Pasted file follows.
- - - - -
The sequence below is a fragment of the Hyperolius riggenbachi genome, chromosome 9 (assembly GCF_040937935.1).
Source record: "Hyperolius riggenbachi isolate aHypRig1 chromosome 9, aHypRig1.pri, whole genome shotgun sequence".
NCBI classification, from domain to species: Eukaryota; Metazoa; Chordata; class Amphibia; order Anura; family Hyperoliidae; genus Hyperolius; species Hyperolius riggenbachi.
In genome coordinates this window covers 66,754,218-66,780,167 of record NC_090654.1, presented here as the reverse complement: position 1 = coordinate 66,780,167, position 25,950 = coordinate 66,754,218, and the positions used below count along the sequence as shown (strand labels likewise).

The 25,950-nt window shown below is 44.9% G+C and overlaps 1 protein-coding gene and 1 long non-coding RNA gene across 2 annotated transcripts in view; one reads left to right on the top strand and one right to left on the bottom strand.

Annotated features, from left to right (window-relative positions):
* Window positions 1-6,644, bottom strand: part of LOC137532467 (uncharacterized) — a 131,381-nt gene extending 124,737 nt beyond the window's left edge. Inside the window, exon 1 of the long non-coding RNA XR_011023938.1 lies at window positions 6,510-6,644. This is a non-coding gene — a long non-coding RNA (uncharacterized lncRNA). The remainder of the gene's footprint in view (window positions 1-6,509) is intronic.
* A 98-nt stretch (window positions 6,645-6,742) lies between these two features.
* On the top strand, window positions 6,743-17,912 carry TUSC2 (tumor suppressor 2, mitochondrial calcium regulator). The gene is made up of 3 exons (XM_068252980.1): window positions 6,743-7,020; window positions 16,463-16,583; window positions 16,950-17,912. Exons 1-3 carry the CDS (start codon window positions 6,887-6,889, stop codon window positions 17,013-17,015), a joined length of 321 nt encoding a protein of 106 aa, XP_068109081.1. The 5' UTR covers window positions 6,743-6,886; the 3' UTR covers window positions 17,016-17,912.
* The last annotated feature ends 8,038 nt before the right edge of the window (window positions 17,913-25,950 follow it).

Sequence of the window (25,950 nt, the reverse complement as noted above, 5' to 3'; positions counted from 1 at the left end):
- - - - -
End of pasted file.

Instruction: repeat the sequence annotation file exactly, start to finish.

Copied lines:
The sequence below is a fragment of the Hyperolius riggenbachi genome, chromosome 9 (assembly GCF_040937935.1).
Source record: "Hyperolius riggenbachi isolate aHypRig1 chromosome 9, aHypRig1.pri, whole genome shotgun sequence".
NCBI classification, from domain to species: Eukaryota; Metazoa; Chordata; class Amphibia; order Anura; family Hyperoliidae; genus Hyperolius; species Hyperolius riggenbachi.
In genome coordinates this window covers 66,754,218-66,780,167 of record NC_090654.1, presented here as the reverse complement: position 1 = coordinate 66,780,167, position 25,950 = coordinate 66,754,218, and the positions used below count along the sequence as shown (strand labels likewise).

The 25,950-nt window shown below is 44.9% G+C and overlaps 1 protein-coding gene and 1 long non-coding RNA gene across 2 annotated transcripts in view; one reads left to right on the top strand and one right to left on the bottom strand.

Annotated features, from left to right (window-relative positions):
* Window positions 1-6,644, bottom strand: part of LOC137532467 (uncharacterized) — a 131,381-nt gene extending 124,737 nt beyond the window's left edge. Inside the window, exon 1 of the long non-coding RNA XR_011023938.1 lies at window positions 6,510-6,644. This is a non-coding gene — a long non-coding RNA (uncharacterized lncRNA). The remainder of the gene's footprint in view (window positions 1-6,509) is intronic.
* A 98-nt stretch (window positions 6,645-6,742) lies between these two features.
* On the top strand, window positions 6,743-17,912 carry TUSC2 (tumor suppressor 2, mitochondrial calcium regulator). The gene is made up of 3 exons (XM_068252980.1): window positions 6,743-7,020; window positions 16,463-16,583; window positions 16,950-17,912. Exons 1-3 carry the CDS (start codon window positions 6,887-6,889, stop codon window positions 17,013-17,015), a joined length of 321 nt encoding a protein of 106 aa, XP_068109081.1. The 5' UTR covers window positions 6,743-6,886; the 3' UTR covers window positions 17,016-17,912.
* The last annotated feature ends 8,038 nt before the right edge of the window (window positions 17,913-25,950 follow it).

Sequence of the window (25,950 nt, the reverse complement as noted above, 5' to 3'; positions counted from 1 at the left end):